The two sleeper issues of 2015 federal election

Shortly before Christmas, Ontario Health Minister Eric Hoskins launched a call for a national pharmacare program, receiving a brief flutter of attention, but the issues may well return...
Shortly before Christmas, Ontario Health Minister Eric Hoskins launched a call for a national pharmacare program, receiving a brief flutter of attention, but the issues may well return…

Seniors’ issues and health care are being discussed around dinner tables and bubbling under the surface. Expect more politicians to take notice.

Holidays are assumed to be down times for politics, but over the past decade in Canada, political fates could well have been influenced by conversations at holiday gatherings.

The 2005-06 campaign — the one that brought the Conservatives to power — included a Christmas break. The 2008 election took place a few days after Thanksgiving. The 2011 campaign featured a brief timeout for Easter and Passover.

Back in 2006, pollster Nik Nanos suggested that Prime Minister Stephen Harper’s Conservatives might have owed their surge in the polls to the Christmas break.

“Having a holiday in the middle of the campaign provides the unique chance for family and friends to gather and talk about what is happening politically,” Nanos said. “Corporate research shows that word-of-mouth opinions have a great impact on consumer behaviour. I don’t think one can underestimate the impact of friends, parents, siblings and neighbours on voting behaviour.”

So rather than ask the pundits for their predictions about the ballot-box issue for the 2015 election, maybe we should be asking what was on the minds of people around the holiday dinner table this week (besides seconds or desserts). My bet? Health care and seniors’ issues. If Canadian families are not already grappling with health-care concerns at this immediate moment, many are expecting to be juggling matters related to senior care, especially as the population ages.

This article was published by The Toronto Star on December 26th, 2014.  To see this article and other related articles on their website, please click here

These are the people who were not talking about tax cuts or smaller government as they gathered with family over the holidays. Rather, they were the ones exchanging stories of crowded emergency rooms, waiting lists at retirement homes and out-of-control drug prices. Sound like any tales recounted around your dinner table?

The Canadian Medical Association has been making a concerted push this past year to get federal politicians talking about seniors’ care — with not a whole lot of luck so far.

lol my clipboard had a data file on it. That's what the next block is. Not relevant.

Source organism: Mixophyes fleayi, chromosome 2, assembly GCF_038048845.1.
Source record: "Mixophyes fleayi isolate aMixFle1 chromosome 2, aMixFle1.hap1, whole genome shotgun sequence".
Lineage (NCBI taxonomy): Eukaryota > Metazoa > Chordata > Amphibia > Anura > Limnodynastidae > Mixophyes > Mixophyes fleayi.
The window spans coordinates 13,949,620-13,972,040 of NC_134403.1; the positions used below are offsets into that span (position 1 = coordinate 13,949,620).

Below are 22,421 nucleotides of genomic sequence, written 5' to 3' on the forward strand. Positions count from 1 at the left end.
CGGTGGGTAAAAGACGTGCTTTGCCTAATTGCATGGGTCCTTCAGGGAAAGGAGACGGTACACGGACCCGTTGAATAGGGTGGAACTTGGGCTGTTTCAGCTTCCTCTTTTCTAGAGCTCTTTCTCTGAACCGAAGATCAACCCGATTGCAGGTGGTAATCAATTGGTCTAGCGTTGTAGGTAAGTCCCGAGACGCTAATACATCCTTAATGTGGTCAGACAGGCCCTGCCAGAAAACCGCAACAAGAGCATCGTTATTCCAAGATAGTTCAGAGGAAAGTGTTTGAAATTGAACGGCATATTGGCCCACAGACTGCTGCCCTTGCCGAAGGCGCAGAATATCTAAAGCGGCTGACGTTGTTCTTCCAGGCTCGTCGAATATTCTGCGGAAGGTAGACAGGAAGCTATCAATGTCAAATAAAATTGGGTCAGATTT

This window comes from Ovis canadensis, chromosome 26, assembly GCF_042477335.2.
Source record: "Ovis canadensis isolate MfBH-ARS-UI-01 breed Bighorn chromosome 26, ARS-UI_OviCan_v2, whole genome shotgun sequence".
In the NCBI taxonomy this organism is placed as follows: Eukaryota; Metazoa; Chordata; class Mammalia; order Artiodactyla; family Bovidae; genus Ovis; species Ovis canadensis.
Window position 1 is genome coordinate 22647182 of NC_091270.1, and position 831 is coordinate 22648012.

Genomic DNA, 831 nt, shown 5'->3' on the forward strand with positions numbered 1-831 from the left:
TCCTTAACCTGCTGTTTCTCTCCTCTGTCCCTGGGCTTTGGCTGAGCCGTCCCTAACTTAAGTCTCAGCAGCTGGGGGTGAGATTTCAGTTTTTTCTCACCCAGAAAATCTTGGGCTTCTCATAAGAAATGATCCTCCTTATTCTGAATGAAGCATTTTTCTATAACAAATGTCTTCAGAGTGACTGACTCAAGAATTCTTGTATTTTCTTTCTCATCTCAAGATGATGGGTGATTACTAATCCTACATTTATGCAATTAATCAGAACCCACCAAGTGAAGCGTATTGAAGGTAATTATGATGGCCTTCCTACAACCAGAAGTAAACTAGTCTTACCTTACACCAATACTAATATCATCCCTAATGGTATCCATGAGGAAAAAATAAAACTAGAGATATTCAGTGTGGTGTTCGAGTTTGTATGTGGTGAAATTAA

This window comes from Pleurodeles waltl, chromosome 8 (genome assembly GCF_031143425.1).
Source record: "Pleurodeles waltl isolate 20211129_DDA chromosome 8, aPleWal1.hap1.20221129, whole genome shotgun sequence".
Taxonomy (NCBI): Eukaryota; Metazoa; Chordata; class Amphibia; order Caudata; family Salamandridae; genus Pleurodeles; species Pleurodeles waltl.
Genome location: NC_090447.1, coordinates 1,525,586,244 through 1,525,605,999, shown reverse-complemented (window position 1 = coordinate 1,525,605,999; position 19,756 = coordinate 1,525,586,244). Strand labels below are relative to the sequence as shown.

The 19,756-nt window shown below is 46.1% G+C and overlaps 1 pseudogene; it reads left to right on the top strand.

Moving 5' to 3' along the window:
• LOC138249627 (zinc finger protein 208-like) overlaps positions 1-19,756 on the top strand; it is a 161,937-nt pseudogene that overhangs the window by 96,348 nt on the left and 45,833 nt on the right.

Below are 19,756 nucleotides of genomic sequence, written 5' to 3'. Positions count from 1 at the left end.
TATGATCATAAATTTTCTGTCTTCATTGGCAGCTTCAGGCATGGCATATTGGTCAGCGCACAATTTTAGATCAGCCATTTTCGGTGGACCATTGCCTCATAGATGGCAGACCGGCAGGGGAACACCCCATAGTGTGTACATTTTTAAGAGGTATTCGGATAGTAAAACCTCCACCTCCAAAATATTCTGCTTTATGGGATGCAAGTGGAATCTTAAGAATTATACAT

In fact, while Parliament Hill was otherwise occupied with sexual harassment controversy and security matters in November, CMA president Christopher Simpson delivered a strong speech in Ottawa, laying out the urgent case for politicians to wrap their minds around seniors’ issues.

He spoke about the increasing “gridlock” at hospitals and a national health-care system in desperate need of some updated thinking and policies. He talked of the stark numbers. “Canada’s 5.2 million seniors represent almost 15 per cent of the population but account for almost half of health costs, Simpson said.

By 2036, the 65-plus group will account for a quarter of the population, and those over 85 will quadruple.”

At the practical, political level, the CMA commissioned some polling from Nanos in 2014, to determine whether seniors’ issues had the power to influence election results.

In the Yellowhead (Alta.) and Whitby federal byelections in November, nine in 10 voters told Nanos that they wanted political parties to make senior care a part of their election platforms.

Earlier in the year, while the headlines were preoccupied with the Quebec election, the CMA also released some Nanos polling from 26 “swing” ridings, showing that seniors’ issues had the potential to influence voting choices in these strategically crucial regions for all parties. Still, few people are predicting — at least right now —that health care or seniors’ issues will be a big part of the ballot choice in the 2015 campaign. That may be shortsighted.

Ten days before Christmas, Ontario Health Minister Eric Hoskins launched a call for a national pharmacare program. The timing was curious. Why kick off such an important discussion when Parliament has already risen for the holidays, and while the media is preoccupied with end-of-2014 retrospectives? Hoskins’ call got a brief flutter of attention, and then disappeared — for now.

My hunch is that we’re going to be hearing more about pharmacare in 2015, maybe even a lot more.

The New Democrats are already onside, and federal Health Minister Rona Ambrose has signalled that she’s open to a conversation about reining in drug costs for Canadians.

Moreover, given the close ties between the Liberal government at Queen’s Park and the federal Liberals, maybe we shouldn’t be surprised to see this idea landing somewhere in Justin Trudeau’s election platform in 2015.

Liberals reportedly flirted with proposals for a pharmacare program in past election campaigns, and former interim leader Bob Rae talked about it when he was running for the party leadership in 2006.

Inside the Commons, the subject of pharmacare came up only a couple of dozen times in the chamber in 2014, and seniors’ issues rarely dominated question period over the past year.

But if the national political conversation in 2015 is driven by what’s being discussed around the dinner tables this week and next, we may see health care and seniors’ needs as the sleeper issues of the next election campaign.


©  The Toronto Star